2:04PMJo Cox’s parents pictured arriving at Old Bailey Mr Whittam said: “The defendant then stood above Jo Cox and discharged the firearm at close range, firstly towards her head and then towards her chest … he appears to have returned to make sure she was fatally wounded”.Jurors were shown pictures of the gun, a .22 Weihrauch rifle with the stock and most of its barrel removed.Mr Mair, of Birstall, West Yorkshire, denies murder, inflicting grievous bodily harm with intent, possession of a firearm and possession of a knife. The trial continues. 2:35PMAttacker repeatedly shouted ‘Britain First’ during pre-meditated murder for political cause, jurors told He also searched .22 ammunition, including answers to the question “is a .22 round deadly enough to kill with one shot to a human’s head?”On the eve of Ms Cox’s death, Mair had looked at web pages on far right politicians, members of the Klu Klux Klan and material about the Waffen SS, jurors were told. 2:27PMProsecutor: ‘She was brutally murdered by one of her constituents… it was a cowardly attack’ Richard Whittam QC, prosecuting, begins opening the case for the prosecution, saying the circumstances of Jo Cox’s death are “shocking”.He tells Court Eight in the Old Bailey that the events took place in Market Street in Birstall, near Batley in Kirklees on Thursday, June 16.Mrs Cox was the 40-year-old MP for Batley and Spen. She was “well known as a hardworking MP and mother of two young children.”On June 16 she was due to hold a surgery in the library in Market Street, just off the Market Square, between 1pm to 2pm. 4:31PMEnd of day 1 Court artist sketch of Thomas Mair (back left) in the dock at the Old BaileyCredit:Elizabeth Cook/PA A jury has been sworn in for the trial of a man accused of the terror-related murder of Labour MP Jo Cox.Thomas Mair, 53, allegedly shot and stabbed the 41-year-old outside her constituency surgery in Birstall, near Leeds, on June 16.He is charged with Mrs Cox’s murder, possession of a firearm with intent to commit an indictable offence and possession of an offensive weapon – a dagger.Mair, from Birstall, is also charged with causing grievous bodily harm with intent to Bernard Carter-Kenny on the same date. He denies all the charges against him. Labour’s Jo Cox after being elected as MP for Batley and SpenCredit:Julian Hughes Thomas Mair pictured in a court sketch flanked by security guards during a previous hearingCredit:Elizabeth Cook/PA 1:34PMProsecution set to outline case on Monday afternoon Thomas Mair, with a closely cropped hair and beard, wore a plain blue suit and dark tie as he sat in and listened to the four charges against him.He denies murder, having a firearm with intent, grievous bodily harm and possession of a dagger. Police outside a library in Birstall, West Yorkshire, where MP Jo Cox was holding a constituency meeting before she was attackedCredit:Ben Lack for The Telegraph 2:19PMVideo: Jo Cox’s path to the House of Commons 1:40PMWho was Labour MP Jo Cox? Jo Cox’s sister, mother and father arrive at court for the start of the trialCredit: i-Images The following day he looked up Nazi Party material, political prisoners, serial killers, the human liver and vertebral column and the crime of matricide, or killing one’s mother.While he was there, he asked a library worker: “Do you have to book an appointment to see Jo Cox?” On June 15, the day before the murder, he went to the library at Birstall, where Mrs Cox would be attacked, and carried out searches into the Ku Klux Klan and people murdered by them, material about Hitler’s Waffen SS, coffins, lying in repose, lying in state and pauper’s funerals.Mr Whittam told the jury: “You may think that it helps you to understand his apparent motive in deciding to carry out this murder.” 3:38PM’He went to try and help. He was stabbed’ 1:41PMVideo: How MPs paid tribute to Jo Cox in the House of Commons As we await the start of the trial, Jo Cox’s parents Jean and Gordon Leadbeater have been pictured arriving at the Old Bailey.The jury was sworn in this morning and we are expecting the trial to begin with the prosecution case opening after the lunch break in the next few minutes. Stay with us for updates. Police forensics officers arrive at the scene of Jo Cox’s death in JuneCredit:Ben Lack for The Telegraph Want the best of The Telegraph direct to your email and WhatsApp? Sign up to our free twice-daily Front Page newsletter and new audio briefings.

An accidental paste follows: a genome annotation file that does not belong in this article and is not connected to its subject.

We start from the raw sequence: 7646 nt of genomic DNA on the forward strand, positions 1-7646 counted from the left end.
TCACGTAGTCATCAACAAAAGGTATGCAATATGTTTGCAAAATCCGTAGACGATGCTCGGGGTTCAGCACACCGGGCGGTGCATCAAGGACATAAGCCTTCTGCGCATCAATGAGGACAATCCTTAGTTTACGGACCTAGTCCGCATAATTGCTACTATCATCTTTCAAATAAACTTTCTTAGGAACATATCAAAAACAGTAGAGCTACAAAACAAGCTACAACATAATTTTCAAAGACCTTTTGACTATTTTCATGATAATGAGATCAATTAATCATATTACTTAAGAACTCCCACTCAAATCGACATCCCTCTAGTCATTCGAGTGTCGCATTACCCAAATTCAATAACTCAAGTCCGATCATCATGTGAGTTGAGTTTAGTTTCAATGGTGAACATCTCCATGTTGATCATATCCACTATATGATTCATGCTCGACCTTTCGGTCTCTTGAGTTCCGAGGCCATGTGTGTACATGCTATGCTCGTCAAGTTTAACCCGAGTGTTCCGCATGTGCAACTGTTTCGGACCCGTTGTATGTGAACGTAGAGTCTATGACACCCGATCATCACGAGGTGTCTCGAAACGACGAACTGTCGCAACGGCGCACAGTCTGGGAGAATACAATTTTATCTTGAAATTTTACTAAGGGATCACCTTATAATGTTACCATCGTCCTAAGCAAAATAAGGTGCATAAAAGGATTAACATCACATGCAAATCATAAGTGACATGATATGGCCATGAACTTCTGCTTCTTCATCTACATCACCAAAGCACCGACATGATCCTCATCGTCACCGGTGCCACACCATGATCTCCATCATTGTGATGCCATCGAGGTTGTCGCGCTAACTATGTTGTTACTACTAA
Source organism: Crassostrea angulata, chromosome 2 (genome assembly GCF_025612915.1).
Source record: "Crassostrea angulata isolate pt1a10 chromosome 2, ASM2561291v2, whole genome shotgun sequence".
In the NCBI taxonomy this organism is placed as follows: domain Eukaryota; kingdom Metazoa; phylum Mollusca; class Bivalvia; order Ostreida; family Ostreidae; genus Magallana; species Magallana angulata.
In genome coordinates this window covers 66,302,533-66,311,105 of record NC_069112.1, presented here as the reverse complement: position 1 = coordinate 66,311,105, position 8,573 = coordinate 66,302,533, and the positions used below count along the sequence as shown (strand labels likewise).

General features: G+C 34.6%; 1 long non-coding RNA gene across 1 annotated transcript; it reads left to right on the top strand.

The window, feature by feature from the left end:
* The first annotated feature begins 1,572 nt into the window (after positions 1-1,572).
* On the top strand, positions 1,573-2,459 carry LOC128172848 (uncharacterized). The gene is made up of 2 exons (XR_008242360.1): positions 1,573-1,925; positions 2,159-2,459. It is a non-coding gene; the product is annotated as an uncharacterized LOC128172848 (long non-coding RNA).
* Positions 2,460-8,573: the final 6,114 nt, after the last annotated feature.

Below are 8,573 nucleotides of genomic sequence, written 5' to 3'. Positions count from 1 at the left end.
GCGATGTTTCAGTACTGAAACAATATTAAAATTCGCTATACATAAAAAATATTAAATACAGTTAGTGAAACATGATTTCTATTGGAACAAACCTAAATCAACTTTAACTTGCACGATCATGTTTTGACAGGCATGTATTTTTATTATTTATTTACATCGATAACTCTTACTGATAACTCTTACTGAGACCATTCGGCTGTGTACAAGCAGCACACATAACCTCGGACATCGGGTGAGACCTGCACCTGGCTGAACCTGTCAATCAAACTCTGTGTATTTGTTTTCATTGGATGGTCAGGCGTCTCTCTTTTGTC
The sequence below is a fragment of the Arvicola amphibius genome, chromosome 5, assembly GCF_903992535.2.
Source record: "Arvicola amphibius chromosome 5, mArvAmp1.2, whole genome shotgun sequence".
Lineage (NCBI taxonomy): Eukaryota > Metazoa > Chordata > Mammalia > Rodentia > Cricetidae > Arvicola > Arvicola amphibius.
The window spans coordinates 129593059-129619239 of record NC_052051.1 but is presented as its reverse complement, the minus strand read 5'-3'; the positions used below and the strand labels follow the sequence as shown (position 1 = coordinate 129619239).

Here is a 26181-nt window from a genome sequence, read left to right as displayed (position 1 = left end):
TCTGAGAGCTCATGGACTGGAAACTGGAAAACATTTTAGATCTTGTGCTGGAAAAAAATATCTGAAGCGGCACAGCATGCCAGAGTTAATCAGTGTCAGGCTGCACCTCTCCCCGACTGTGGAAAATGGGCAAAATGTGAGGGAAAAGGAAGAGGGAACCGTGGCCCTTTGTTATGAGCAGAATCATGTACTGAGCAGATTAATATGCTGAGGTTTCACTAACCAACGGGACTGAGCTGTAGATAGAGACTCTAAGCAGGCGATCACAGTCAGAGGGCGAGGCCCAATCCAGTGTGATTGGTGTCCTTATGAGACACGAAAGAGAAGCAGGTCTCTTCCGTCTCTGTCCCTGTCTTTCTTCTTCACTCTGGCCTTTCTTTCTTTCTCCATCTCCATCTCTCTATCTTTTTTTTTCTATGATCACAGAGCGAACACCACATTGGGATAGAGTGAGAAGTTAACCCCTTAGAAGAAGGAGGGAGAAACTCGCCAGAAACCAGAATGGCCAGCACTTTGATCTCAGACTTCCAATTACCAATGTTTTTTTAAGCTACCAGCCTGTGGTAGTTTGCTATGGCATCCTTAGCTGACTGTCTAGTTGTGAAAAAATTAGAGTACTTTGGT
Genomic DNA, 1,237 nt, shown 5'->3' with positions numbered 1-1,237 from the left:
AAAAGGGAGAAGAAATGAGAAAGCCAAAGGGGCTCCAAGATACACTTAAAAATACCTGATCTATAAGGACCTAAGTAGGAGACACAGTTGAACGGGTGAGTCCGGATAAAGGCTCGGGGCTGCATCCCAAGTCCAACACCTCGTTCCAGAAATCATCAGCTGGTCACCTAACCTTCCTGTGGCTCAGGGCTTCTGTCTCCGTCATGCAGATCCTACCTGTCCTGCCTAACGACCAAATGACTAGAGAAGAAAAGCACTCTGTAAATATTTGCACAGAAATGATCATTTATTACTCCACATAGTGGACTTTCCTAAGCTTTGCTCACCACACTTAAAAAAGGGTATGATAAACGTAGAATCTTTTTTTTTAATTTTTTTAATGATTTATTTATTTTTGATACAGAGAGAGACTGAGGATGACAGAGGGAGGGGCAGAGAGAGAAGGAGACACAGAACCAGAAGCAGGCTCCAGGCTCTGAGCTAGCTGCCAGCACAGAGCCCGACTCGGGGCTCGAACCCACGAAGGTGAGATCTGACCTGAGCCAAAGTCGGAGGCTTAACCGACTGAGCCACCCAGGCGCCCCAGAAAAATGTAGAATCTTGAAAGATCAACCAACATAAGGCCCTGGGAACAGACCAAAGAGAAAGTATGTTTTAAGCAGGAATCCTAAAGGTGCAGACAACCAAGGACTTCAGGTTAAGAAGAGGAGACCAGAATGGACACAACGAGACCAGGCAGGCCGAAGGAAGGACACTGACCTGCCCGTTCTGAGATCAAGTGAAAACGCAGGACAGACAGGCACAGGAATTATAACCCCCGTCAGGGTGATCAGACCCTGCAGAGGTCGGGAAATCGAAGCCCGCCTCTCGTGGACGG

India will take on New Zealand in a three-match T20I series starting Wednesday with the first match in Feroz Shah Kotla in New Delhi.After winning the ODI series 2-1, New Delhi is all set to witness the top-ranked T20I batsman and bowler fiercely battle the top-ranked T20I team.On Tuesday, Jasprit Bumrah climbed to the number one spot in the latest ICC T20 rankings.Bumrah, who attained a career-best third position in the ODI rankings on Monday, has regained the T20 top spot after Pakistan spinner Imad Wasim slipped one place.That aside, Kohli reclaimed the top ODI spot for batsman with a career-best 889 points on Monday, overtaking South Africa’s AB de Villiers. Along with that, he holds the top spot in the ICC T20 rankings with 811 points.India have so far lost all their matches against New Zealand, the fifth and last one coming at the ICC World T20 in 2016.For a team that has stormed its way to the top of world cricket with wins over Australia, England and Sri Lanka, among others, this piece of statistic certainly sticks out like a sore thumb.Despite that, with series wins over big teams like Australia, India have firmly stamped their supremacy in the limited-overs format.Having emerged winners in a keenly-contested preceding one day international series against New Zealand, India’s confidence is sky high and they would look to continue the good work in this slam-bang format.With a strong all-round and in-form team at their disposal, India will fancy their chances of improving their record against the Kiwis.advertisementThen there is Ashish Nehra, who will end his 18 years of international cricket journey, and he must be hoping for that perfect ending.Against the likes of Kane Williamson, Ross Taylor, Tom Latham, Trent Boult and Mitchell Santner, it will take some doing.(With inputs from PTI)